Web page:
The review and interpretation of myocardial perfusion images are perhaps the key duty of a nuclear cardiologist. It is critical that image interpretation be performed in a systematic fashion so as to maximize the clinical value of the study and to ensure the highest-quality result of the entire procedure, providing optimal clinical information and assisting in clinical decision making. As discussed extensively in Chapter 5, the quality of the study must be reviewed and technical abnormalities be recognized. A comprehensive evaluation of all available imaging data must then be performed so as not to exclude potentially vital information.
A number of guidelines and tools have been recommended for the interpretation of myocardial perfusion studies.1–5 These policies and guidelines have been developed by experts in the field and should be used as a guide to the successful interpretation of myocardial perfusion imaging (MPI). This chapter will provide suggestions for approaches for interpretation based upon these recommendations. Of note, as single-photon emission computed tomography (SPECT) imaging is performed in the vast majority of patients undergoing radionuclide imaging, this chapter focuses on the tomographic evaluation of perfusion and function with SPECT MPI, although the methods recommended in this chapter are largely applicable to PET imaging.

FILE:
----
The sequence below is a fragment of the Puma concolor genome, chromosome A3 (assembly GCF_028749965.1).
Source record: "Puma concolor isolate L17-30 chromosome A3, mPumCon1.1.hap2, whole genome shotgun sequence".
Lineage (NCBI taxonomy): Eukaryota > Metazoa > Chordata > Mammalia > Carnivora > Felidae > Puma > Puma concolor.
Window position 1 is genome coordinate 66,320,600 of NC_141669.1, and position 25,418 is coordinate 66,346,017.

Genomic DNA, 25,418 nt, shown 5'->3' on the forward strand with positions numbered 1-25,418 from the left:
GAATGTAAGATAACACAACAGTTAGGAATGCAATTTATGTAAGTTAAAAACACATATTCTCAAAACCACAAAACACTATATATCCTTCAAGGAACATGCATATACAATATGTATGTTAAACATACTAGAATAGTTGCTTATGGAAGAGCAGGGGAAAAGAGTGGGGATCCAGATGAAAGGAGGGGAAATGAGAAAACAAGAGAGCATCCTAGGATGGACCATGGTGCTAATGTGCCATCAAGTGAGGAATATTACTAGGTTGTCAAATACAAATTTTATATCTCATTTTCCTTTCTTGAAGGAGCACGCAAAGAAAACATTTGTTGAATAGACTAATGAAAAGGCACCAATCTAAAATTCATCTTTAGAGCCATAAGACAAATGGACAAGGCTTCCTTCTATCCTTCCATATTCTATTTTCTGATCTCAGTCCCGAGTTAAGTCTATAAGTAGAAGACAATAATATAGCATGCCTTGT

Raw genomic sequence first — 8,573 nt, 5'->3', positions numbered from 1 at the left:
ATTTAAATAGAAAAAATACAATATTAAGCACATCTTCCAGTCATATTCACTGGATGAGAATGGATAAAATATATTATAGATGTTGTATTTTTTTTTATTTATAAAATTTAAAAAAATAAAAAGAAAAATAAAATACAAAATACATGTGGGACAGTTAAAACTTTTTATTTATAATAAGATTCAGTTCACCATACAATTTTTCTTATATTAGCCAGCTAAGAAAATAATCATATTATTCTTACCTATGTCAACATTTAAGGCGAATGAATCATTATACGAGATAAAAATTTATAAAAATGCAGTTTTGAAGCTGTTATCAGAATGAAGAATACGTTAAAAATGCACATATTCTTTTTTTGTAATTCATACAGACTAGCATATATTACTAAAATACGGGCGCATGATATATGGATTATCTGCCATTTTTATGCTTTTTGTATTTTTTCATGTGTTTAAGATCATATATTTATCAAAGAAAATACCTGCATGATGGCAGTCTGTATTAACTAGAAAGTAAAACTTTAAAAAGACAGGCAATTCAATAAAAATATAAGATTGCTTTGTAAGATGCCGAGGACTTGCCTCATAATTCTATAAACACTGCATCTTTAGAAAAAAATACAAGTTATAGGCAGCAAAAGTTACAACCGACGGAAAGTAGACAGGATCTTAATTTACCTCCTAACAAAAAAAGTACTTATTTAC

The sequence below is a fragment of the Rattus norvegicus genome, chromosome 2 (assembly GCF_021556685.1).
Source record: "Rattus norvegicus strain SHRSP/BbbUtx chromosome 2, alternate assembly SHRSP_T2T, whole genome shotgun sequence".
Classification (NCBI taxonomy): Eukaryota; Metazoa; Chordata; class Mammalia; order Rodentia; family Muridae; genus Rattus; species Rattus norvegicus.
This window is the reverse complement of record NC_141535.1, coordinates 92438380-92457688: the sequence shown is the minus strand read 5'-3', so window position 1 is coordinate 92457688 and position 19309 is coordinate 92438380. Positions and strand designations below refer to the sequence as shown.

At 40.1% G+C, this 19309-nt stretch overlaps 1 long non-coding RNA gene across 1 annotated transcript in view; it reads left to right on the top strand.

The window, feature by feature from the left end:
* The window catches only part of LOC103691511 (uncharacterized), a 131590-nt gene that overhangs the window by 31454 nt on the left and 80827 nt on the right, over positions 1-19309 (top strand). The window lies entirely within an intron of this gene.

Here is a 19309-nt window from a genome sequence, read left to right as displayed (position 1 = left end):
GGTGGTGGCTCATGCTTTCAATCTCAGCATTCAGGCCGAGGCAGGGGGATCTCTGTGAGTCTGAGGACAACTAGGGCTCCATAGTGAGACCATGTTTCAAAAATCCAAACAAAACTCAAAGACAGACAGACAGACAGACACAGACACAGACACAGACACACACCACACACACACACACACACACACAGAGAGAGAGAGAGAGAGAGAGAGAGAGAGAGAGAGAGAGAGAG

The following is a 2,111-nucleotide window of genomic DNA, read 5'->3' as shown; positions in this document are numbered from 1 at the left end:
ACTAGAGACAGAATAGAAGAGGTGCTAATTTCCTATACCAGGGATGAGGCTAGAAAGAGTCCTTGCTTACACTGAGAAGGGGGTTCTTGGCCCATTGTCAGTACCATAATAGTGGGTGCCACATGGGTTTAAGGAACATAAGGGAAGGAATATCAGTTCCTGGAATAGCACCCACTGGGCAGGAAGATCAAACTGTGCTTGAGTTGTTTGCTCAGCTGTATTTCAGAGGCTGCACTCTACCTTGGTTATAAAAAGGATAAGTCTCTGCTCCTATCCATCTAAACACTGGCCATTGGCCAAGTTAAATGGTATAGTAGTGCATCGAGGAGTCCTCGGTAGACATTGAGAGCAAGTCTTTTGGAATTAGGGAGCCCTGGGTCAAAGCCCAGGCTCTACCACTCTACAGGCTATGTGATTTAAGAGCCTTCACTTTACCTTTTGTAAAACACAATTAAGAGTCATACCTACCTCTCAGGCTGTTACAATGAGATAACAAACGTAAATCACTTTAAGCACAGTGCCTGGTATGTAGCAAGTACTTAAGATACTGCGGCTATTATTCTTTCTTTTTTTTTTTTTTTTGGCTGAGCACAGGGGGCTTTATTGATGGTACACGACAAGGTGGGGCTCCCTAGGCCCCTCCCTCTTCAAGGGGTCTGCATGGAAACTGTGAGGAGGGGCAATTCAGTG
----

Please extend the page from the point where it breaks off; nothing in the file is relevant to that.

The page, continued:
The sequence of imaging should include (1) review of the raw planar images, (2) analysis of the tomographic slices, (3) interpretation of gated SPECT data, and (4) incorporation of clinical data (Table 12-1).
Table 12-1Sequence of SPECT Myocardial Image Interpretation |Favorite Table|Download (.pdf) Table 12-1 Sequence of SPECT Myocardial Image Interpretation
|Review raw planar images |
|Evaluate tomographic slices |
|Analyze gated SPECT data |
|Incorporate clinical data |
It is highly recommended that myocardial perfusion images be reviewed on a computer monitor as opposed to x-ray film or paper. While other media may provide useful information, the resolution of a computer monitor screen and the flexibility in adjusting a variety of parameters, including contrast, thresholds, and colors, makes this the medium that is greatly preferred. The practice of interpreting only "hard copy" images is discouraged, especially in view of the dynamic data, which is available by use of a workstation.
The patient's body habitus should be considered when interpreting images, as this information may support the artifactual nature of apparent perfusion defects. Therefore, data regarding height, weight, and gender should be provided to the interpreting physician. Additional details, such as chest and bra size and the presence of a mastectomy or breast prostheses, may also be useful.
A linear color table is recommended for the interpretation of perfusion images. While linear gray scale is preferred and is recommended by many imaging guidelines, other continuous, linear color tables such as hot body/hot iron revised may also be used effectively (Fig. 12-1). A great variety of ...